One of the worst things to happen to our planet is the increasing use of plastic. This is why there is such a growing movement of people trying to reduce plastic use or eliminate it altogether. But cutting down on plastic is often easier said than done. Plastic is so easy and cheap to make we have grown to rely on it for almost anything. There are so many plastic products we use on a daily basis that we don’t even realize. One of the main plastic polluters is the infamous plastic bag. To put it in numbers, there are two million plastic bags being used globally per minute. But before we drown ourselves in a sea of plastic, scientists have found a surprising natural solution to our plastic problem — worms.
Waxworms are the key
The worms we’re talking about are not new. In fact, science has known about those worms for a long time. Waxworms are essentially a type of caterpillars, and if you’ve ever had a pet lizard, odd are you fed some waxworms to it. They are also known for settling in bee colonies and digging into the colonies’ wax (hence their name).
A new discovery concerning the waxworms was made by Professor Federica Bertocchini, a beekeeper. She picked up a few waxworms and gathered them in a plastic bag, and was surprised to discover something astonishing: the worms chewed holes in the bag. She then put her scientist hat on and approached fellow scientists Paolo Bombelli and Christopher J. Howe, asking them to recreate the experiment. They did so using 100 of the same kind of waxworms in a plastic bag and came up with unbelievable results: it took the worms 40 minutes to create holes in the bag, and 12 hours to ingest 92mg of plastic!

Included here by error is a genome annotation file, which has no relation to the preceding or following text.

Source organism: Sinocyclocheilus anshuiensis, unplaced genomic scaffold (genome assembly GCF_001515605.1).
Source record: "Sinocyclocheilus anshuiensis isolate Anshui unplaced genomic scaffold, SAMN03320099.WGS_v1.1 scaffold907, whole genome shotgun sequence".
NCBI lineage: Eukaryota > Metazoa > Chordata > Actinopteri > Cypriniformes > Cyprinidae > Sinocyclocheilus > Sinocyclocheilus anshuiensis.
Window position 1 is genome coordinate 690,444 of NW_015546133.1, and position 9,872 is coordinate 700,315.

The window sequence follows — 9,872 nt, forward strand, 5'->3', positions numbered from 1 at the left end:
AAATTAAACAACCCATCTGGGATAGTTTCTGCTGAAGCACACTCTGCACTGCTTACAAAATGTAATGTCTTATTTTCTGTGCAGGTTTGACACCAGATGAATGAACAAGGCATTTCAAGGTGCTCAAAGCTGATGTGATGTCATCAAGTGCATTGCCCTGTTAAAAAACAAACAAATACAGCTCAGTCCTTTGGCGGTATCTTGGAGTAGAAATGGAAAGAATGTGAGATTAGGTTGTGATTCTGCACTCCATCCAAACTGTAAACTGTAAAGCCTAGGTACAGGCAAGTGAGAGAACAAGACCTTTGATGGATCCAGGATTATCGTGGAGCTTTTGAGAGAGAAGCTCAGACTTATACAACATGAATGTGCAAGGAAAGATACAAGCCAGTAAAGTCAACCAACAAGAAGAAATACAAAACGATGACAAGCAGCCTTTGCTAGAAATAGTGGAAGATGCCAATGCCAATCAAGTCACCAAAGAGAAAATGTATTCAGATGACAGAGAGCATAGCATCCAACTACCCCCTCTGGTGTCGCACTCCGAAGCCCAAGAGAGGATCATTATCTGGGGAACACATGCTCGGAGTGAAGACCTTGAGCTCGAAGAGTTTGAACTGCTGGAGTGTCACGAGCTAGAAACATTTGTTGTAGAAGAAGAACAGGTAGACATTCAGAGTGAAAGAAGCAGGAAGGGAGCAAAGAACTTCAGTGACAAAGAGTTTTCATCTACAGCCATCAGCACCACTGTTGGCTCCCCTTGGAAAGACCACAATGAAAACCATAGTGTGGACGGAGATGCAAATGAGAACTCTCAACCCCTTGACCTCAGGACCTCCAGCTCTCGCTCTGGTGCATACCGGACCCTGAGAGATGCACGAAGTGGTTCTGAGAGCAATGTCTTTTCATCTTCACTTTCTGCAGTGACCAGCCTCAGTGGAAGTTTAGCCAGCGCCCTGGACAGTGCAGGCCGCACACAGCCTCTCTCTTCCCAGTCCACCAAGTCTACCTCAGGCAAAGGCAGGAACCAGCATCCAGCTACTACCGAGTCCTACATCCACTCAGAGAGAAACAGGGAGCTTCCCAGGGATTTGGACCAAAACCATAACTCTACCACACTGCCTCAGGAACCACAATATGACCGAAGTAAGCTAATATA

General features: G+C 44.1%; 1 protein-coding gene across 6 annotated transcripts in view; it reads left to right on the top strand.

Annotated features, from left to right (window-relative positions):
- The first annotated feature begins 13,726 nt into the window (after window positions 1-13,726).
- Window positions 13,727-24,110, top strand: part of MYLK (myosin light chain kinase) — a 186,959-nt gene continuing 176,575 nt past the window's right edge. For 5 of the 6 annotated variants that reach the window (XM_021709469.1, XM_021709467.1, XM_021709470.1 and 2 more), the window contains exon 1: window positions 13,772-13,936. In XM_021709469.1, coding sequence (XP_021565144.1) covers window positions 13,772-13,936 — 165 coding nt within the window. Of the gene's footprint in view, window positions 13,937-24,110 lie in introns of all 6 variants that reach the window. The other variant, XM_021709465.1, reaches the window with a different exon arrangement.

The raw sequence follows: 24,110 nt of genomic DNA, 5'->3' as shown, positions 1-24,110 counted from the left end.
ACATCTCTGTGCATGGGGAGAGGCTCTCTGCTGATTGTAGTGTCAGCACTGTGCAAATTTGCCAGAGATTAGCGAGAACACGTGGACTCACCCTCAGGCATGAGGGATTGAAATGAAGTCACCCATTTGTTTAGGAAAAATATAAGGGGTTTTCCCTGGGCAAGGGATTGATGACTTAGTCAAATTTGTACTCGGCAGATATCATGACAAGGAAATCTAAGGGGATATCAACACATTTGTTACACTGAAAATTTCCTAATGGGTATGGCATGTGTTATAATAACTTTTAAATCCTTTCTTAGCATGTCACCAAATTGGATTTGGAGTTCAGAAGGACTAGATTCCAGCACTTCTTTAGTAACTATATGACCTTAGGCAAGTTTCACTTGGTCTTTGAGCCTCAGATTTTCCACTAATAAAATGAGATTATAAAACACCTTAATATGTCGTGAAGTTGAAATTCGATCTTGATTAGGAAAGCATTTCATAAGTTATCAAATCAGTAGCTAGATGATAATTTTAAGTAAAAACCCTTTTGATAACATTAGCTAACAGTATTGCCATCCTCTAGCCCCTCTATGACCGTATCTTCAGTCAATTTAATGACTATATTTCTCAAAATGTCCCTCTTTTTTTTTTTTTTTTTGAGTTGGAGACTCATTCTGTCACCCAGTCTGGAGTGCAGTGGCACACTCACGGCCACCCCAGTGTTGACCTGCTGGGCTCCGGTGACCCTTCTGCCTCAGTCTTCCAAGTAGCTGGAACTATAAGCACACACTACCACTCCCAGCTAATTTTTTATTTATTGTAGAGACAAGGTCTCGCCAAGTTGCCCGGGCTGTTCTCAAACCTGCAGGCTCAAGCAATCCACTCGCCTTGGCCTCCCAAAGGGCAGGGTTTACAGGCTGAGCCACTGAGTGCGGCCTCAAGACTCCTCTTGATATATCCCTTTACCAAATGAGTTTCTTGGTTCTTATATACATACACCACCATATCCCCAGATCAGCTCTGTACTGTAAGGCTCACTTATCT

Hoping for a better future
When the scientists later examined the worms that ate the plastic, they found out that those little critters have a special enzyme in their digestive system which helps them break through the plastic and digest it. The discovery is still quite new, but once the subject is fully-researched, it could hopefully help us repair some of the damage Earth has suffered due to plastic use.